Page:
Student journalists have appealed a June federal district court ruling that dismissed their lawsuit against administrators at Kansas State University who they claimed fired their student newspaper adviser because of the newspaper’s content.
KSU officials told Ron Johnson, currently a journalism professor at the university, in May 2004 that he would no longer be the adviser of the Kansas State Collegian.
Todd Simon, director of the school of journalism at Kansas State, later said Johnson had been dismissed as adviser, in part, because the “overall quality” of the paper had gone down. Simon had compared the content of the Collegian to other comparable college newspapers, he said, and found it to be lacking.
Before Johnson was reassigned, the issue of the newspaper’s coverage of diversity issues had been criticized after the Collegian did not publish a story after the Big 12 Diversity Leadership Conference, a multi-cultural event on campus.
Johnson, spring 2004 Collegian Editor in Chief Katie Lane and fall 2004 editor Sarah Rice filed a lawsuit in June 2004 against Simon and Dean of the College of Arts and Sciences Stephen White, alleging their First Amendment rights had been violated and requesting that Johnson be reappointed adviser of the paper.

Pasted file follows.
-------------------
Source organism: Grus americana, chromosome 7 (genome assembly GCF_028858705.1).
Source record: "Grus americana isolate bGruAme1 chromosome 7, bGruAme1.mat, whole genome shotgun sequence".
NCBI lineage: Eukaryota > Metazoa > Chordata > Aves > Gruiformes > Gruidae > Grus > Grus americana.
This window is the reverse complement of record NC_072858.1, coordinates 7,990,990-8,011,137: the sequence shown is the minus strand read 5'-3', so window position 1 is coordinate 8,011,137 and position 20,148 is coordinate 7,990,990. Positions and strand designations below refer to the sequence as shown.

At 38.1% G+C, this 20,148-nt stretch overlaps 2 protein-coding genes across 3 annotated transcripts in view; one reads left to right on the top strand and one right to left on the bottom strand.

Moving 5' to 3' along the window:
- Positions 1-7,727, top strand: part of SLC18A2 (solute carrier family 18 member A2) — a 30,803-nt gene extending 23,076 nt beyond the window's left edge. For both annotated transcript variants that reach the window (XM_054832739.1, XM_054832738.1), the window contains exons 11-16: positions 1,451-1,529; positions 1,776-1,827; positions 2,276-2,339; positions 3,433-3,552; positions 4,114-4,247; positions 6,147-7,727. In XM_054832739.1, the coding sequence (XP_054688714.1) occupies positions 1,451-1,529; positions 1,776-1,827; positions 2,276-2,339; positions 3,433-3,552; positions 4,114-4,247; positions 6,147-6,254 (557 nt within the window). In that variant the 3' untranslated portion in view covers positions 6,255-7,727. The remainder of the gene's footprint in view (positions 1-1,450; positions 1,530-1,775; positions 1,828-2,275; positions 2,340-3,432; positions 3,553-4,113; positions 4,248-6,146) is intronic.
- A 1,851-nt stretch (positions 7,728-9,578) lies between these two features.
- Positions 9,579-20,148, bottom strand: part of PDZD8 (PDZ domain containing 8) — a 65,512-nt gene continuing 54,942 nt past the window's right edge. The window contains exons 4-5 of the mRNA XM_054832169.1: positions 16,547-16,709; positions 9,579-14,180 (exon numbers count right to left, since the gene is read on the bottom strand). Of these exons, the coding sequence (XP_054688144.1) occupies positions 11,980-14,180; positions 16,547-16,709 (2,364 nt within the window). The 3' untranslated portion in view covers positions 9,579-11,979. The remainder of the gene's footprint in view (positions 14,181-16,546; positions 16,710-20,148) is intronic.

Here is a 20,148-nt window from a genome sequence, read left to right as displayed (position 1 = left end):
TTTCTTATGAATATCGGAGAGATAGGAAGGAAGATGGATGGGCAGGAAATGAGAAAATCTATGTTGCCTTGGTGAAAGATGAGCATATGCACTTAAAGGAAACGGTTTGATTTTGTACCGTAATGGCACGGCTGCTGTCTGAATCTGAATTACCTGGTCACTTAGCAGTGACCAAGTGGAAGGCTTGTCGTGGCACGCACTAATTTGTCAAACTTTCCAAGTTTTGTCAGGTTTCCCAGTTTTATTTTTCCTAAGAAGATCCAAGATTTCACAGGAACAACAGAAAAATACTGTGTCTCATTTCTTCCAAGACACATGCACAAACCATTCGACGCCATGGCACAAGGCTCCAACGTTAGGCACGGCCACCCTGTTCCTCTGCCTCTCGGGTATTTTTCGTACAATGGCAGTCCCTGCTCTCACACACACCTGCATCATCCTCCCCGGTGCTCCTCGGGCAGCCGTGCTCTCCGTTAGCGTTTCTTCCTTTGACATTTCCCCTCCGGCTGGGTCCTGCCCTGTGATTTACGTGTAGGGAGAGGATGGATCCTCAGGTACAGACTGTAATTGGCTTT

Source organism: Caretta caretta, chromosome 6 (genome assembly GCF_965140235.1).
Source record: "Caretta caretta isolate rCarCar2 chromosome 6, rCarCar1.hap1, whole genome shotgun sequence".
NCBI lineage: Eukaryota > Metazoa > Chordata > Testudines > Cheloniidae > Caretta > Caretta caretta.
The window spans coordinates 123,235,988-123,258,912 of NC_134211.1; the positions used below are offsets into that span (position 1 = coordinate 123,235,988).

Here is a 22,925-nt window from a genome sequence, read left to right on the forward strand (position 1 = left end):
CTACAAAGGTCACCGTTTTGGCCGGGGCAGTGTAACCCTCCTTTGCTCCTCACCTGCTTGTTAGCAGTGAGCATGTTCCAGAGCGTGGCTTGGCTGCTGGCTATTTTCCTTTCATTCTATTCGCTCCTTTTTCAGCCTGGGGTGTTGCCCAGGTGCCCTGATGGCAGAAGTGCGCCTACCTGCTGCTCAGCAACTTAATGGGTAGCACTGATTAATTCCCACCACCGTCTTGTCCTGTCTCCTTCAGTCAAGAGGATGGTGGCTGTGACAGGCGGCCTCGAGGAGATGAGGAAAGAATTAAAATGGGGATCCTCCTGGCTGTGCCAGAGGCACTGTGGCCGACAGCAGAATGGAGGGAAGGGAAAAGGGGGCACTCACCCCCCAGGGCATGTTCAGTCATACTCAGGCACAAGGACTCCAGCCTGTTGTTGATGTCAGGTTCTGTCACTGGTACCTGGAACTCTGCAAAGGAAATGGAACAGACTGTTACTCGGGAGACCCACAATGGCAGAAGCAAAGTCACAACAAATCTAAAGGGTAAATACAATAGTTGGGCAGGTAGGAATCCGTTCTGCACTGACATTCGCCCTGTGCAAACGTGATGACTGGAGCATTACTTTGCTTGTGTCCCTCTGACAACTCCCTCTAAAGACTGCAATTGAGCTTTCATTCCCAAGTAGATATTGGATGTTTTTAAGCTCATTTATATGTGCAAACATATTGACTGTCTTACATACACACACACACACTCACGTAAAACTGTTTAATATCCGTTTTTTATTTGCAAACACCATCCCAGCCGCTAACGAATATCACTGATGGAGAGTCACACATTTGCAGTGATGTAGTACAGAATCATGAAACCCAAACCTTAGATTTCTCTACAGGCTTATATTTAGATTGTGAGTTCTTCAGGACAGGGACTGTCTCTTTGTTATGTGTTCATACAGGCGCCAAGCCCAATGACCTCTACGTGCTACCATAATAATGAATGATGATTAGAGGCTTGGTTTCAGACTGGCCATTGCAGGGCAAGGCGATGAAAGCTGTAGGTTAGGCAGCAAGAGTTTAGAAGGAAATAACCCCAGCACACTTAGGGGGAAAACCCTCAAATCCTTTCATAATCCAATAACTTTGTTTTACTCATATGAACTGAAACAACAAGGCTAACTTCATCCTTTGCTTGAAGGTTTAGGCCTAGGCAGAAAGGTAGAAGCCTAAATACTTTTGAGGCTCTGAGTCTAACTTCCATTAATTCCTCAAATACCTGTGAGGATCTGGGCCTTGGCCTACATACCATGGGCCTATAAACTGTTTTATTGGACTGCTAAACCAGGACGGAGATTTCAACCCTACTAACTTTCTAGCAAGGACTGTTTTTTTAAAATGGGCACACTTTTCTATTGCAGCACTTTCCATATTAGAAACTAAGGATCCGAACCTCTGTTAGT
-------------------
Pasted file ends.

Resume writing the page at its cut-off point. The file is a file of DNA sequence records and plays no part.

In the district court’s order, filed June 2, U.S. District Court Judge Julie Robinson said Johnson had no standing to bring a lawsuit because his First Amendment rights had not been violated.
The court also concluded that Rice and Lane did not present a violation of their First Amendment rights because it was not specific stories that Simon had problems with, but rather the overall quality of the paper.
In July, Rice and Lane filed an appeal with the U.S. Court of Appeals for the 10th Circuit. Johnson decided not to appeal the ruling.
SPLC View: This is a dangerous decision whose outcome required a real stretch of logic. We are not aware of – and the district court certainly didn’t cite – any other case where a judge has ever bought into this concocted distinction between a newspaper’s “quality,” which the court said was fair game for administrators to evaluate and take punitive steps to correct, and its content, which the court said was off-limits to administrators. The ruling could seriously weaken both the free speech rights of college journalists – who will now be forced to defend against an administrator’s vague claims about their publication’s poor “overall quality” – and the job security of advisers, who are, the court acknowledged, still prohibited from controlling the content that accounts for such alleged poor quality.
The SPLC will file a friend-of-the-court brief in this case, which is expected to be heard later this year.